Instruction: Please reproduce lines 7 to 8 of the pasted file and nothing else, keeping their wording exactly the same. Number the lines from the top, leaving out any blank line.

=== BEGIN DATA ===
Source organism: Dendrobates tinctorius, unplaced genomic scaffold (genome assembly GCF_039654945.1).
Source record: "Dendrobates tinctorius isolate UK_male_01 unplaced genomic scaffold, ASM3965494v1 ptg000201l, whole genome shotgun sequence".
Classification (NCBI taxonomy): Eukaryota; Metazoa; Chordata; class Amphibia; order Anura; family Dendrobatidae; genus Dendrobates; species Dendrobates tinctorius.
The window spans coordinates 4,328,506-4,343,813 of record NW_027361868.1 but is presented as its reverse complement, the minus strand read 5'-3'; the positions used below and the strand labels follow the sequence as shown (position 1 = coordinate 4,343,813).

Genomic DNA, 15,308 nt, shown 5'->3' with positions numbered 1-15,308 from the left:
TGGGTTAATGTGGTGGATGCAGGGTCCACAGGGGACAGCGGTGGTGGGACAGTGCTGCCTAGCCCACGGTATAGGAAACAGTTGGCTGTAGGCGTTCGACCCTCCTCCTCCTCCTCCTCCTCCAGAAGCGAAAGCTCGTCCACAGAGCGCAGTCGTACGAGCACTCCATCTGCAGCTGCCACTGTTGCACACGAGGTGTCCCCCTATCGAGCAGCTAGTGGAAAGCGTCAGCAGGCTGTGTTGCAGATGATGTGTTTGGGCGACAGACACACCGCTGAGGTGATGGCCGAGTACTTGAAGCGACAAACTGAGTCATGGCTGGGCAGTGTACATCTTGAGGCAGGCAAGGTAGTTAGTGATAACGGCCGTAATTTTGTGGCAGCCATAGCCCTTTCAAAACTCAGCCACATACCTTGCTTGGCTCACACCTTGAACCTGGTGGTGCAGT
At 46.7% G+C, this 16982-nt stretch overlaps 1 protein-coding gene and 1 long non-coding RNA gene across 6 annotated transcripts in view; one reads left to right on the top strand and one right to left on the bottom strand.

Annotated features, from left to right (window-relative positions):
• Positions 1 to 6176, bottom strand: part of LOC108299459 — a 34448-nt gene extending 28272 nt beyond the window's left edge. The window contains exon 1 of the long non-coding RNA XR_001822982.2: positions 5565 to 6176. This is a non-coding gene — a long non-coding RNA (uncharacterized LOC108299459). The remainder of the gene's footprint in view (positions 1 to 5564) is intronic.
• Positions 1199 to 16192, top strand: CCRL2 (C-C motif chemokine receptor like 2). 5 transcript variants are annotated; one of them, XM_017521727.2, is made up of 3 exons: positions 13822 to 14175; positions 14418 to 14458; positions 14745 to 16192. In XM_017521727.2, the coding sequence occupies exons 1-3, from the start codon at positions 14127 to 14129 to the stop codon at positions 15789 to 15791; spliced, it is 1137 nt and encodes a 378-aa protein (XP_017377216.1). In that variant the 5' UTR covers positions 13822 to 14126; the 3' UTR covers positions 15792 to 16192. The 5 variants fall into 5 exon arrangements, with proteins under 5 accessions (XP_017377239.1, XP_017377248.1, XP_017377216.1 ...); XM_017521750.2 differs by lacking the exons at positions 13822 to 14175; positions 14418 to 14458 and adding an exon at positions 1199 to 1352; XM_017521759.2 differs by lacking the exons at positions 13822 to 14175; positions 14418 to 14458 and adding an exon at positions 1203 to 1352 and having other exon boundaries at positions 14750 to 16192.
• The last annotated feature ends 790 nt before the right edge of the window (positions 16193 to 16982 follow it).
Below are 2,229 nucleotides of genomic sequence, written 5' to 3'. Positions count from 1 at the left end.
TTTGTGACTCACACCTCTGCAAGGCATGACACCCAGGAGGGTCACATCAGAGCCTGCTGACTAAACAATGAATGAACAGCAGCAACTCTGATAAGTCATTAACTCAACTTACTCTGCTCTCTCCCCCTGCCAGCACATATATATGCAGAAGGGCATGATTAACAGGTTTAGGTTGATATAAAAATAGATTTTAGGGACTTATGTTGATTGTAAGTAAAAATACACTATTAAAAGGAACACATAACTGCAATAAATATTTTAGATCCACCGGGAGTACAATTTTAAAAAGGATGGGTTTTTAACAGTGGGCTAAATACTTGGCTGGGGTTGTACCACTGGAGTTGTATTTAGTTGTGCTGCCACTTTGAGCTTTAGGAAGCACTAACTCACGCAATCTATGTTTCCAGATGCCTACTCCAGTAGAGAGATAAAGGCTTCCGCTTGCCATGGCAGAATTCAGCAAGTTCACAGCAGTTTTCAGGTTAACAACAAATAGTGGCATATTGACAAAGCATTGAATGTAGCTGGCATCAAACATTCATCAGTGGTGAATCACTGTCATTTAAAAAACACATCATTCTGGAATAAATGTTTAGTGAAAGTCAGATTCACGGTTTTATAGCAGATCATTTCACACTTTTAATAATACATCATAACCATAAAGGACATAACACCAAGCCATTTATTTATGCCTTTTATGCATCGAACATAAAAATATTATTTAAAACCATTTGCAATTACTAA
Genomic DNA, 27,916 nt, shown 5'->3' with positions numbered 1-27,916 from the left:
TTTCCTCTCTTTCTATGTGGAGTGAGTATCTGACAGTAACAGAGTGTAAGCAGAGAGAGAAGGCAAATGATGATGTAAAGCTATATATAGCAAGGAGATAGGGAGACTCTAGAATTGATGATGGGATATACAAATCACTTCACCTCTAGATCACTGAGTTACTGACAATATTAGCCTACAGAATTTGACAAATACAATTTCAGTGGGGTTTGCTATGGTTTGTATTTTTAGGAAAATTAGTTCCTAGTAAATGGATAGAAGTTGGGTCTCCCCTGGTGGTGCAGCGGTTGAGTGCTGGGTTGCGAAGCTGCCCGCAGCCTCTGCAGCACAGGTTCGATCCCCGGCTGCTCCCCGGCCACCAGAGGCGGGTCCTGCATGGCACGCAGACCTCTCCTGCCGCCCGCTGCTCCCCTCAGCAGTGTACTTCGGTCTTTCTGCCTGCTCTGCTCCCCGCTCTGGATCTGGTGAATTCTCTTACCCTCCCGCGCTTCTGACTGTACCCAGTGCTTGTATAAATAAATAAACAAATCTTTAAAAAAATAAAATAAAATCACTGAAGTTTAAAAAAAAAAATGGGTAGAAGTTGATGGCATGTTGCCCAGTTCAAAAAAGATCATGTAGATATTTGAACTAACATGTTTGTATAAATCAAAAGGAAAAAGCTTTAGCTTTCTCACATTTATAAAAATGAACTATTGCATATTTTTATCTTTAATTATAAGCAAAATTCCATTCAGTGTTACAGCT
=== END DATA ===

At 46.7% G+C, this 16982-nt stretch overlaps 1 protein-coding gene and 1 long non-coding RNA gene across 6 annotated transcripts in view; one reads left to right on the top strand and one right to left on the bottom strand.

Annotated features, from left to right (window-relative positions):